Recently Morbidity and death weekly report (MMWR), Provides researchers at the US Centers for Disease Control (CDC) The first wide volume The number of so-called “success infections” – COVID-19 infections that occur in people vaccinated against this disease.
Of the more than 100 million people who received the full vaccine in the U.S. during the study period from January to April 300 – which means two weeks behind their last vaccine dose, 10,262 cases of SARS-Cove-2 infection were reported by the state and the local health department at the CDC. Professor of Medicine in the Infectious Diseases Division of Emory University, Dr. Carlos del Rio says it only works on 0.01% of people vaccinated with certain infections. “For me, it’s just reassuring evidence that vaccines really do work.”
No vaccine is 100% effective in protecting people from infection. And in fact, three vaccines have recently become official in US dollars Pfizer-Biotech, Modern And Johnson and Johnson-JohnsonWe are authorized based on their ability to protect people against the symptoms of COVID-19, not infection. But in the months since the vaccines were made, scientists have documented that the rate of infection is lower in people who have been vaccinated. In the past MMWRPublished in March, CDC Reported In a study of nearly 1,000,000 health care workers, two mRNA vaccines developed by Pfizer-Biotech and Modern were 0% effective in preventing people from contracting SARS-COV-2.
And that safety is confirmed by a very large population of people by the current report. Of the 101 million people vaccinated, 27% were successfully infected with COVID-1, about 10%, or 5,995 cases were found to have no symptoms, hospitalization, and 2%, or 1,160 people died. And of those who were hospitalized, about a third were admitted to some hospital Others More than COVID-19, and of those dead, about a fifth died of anything other than COVID-19.
“At the end of the day, I think that’s pretty good news,” says Del Rio. “And when success transitions, they usually don’t have serious clinical consequences. So I think in general it’s surprisingly reassuring. ”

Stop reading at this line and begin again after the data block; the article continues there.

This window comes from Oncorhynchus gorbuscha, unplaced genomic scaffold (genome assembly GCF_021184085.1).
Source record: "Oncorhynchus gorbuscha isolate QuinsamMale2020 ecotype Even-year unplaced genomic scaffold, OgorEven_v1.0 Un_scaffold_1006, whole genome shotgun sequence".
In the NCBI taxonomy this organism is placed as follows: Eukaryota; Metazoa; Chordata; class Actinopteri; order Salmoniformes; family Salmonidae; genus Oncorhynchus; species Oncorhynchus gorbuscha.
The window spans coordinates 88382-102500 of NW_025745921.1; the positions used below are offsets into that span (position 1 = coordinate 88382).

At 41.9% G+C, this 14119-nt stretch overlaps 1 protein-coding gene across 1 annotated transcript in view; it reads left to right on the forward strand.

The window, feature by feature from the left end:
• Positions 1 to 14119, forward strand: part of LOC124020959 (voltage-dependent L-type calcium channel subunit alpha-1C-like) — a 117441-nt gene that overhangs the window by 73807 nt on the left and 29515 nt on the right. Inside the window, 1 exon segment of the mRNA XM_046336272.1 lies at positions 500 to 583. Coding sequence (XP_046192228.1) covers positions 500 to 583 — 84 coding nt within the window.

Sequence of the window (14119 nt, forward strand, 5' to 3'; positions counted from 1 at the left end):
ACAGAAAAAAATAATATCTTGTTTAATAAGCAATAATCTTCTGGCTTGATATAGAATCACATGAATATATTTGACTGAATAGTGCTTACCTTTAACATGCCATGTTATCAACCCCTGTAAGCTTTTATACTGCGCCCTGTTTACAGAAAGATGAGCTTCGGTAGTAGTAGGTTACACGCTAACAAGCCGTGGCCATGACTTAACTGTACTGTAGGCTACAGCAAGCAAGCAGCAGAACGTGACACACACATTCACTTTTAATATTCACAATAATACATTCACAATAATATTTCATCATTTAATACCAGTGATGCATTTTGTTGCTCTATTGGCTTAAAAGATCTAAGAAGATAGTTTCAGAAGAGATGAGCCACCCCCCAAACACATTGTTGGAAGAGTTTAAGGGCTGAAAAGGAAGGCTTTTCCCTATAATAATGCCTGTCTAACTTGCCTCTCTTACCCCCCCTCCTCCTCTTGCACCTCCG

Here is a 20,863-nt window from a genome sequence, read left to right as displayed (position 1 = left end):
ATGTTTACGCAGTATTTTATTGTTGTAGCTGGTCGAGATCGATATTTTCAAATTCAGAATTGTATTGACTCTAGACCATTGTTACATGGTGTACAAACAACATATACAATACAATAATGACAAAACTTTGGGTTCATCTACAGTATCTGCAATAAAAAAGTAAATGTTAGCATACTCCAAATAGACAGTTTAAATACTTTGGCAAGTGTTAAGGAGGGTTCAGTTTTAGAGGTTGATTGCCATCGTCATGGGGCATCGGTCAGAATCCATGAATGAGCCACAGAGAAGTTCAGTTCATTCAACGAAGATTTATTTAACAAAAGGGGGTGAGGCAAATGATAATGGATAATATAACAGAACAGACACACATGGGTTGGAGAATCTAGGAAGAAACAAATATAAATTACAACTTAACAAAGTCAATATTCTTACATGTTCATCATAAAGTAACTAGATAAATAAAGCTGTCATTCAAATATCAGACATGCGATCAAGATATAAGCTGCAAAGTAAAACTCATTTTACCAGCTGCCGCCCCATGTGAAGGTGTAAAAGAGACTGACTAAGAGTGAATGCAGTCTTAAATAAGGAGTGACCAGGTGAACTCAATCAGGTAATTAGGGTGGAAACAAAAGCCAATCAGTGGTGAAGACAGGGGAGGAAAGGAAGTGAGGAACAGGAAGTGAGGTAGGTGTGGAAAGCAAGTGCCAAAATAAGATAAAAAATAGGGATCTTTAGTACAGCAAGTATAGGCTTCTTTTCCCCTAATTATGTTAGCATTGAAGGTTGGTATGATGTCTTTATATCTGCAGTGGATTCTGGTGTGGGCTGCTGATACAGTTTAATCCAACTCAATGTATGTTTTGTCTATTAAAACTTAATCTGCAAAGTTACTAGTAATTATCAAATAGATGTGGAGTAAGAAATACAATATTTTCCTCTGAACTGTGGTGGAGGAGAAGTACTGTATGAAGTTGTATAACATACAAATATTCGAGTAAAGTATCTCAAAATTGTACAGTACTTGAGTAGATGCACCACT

Professor of Pediatrics, Epidemiology and Population Health at Stanford University. Bonnie Maldonado and members of the CDC committee agree to recommend a review of the vaccine. “Obviously, I think the numbers are amazing. These are miracle vaccines, with over 0% efficacy in clinical trials, 0.01% success infection rate, and almost no serious illness in 100 million people. It’s about the best information I can expect, ”she says.
CDC data explored to some extent what role new forms of SARS-CoV-2, which can easily spread among humans and cause more serious illness, play a role in success infections. Researchers have shown that genetically modified viruses are only successful in% of cases, although the data are not strong. But so far, it shows that less than half of the infections can be detected in more common variants, B.1.1.7 (a. Identified in the UK), Contributes a quarter of the transition to the newly identified version from California. But overall the percentage of infections is small, the immunity created by the vaccine still seems to be enough to prevent infection with these forms, and, if infected, in many cases lead to less serious diseases.
The authors note that the reported infection may be of a lesser importance than the actual success infections, because the reported vol is voluntary, and because many positive people may not feel the symptoms so there is no testing and diagnosis. Yet, based on the experience of other vaccines, public health experts expect this rate to remain low, with the COVID-19 vaccine influencing the virus to determine how effective it is in producing antibodies and long-term immunity.
As a result of these new facts, the CDC has told states and local health departments that they no longer have to report all cases of infection, and instead of notifying the CDC when these events result in hospitalization, serious illness or death. “These [cases] CDC Director Dr. Rochelle Walensky said in a press conference addressing the change.
Maldonado says there is no added value in asking for a transition to all success, especially as many appear to appear without any symptoms. She says the safety of the vaccine can be lost for whatever reason when working as a canary in a coal mine, as a result of hospitalization or death.
This, presumably, can only be the result of the passage of time. “By the end of this year, early people will have been vaccinated in about a year, and we need to rethink what is reported and what is not,” says Maldonado. “Because then the question is, are we going to lose immunity a year out?” She says state and local health departments will continue to track all new COVID-1 cases – not just small ones reported to the CDC. If cases continue to go up, health experts can check the data to see if vaccinated people appear to be more likely to become infected, and if so, whether variants may be responsible.
Maldonado says the only concern right now is about vaccinated people. Where new infections are starting and spreading for success cases. “This vaccine is 0% effective if you don’t get it,” she says.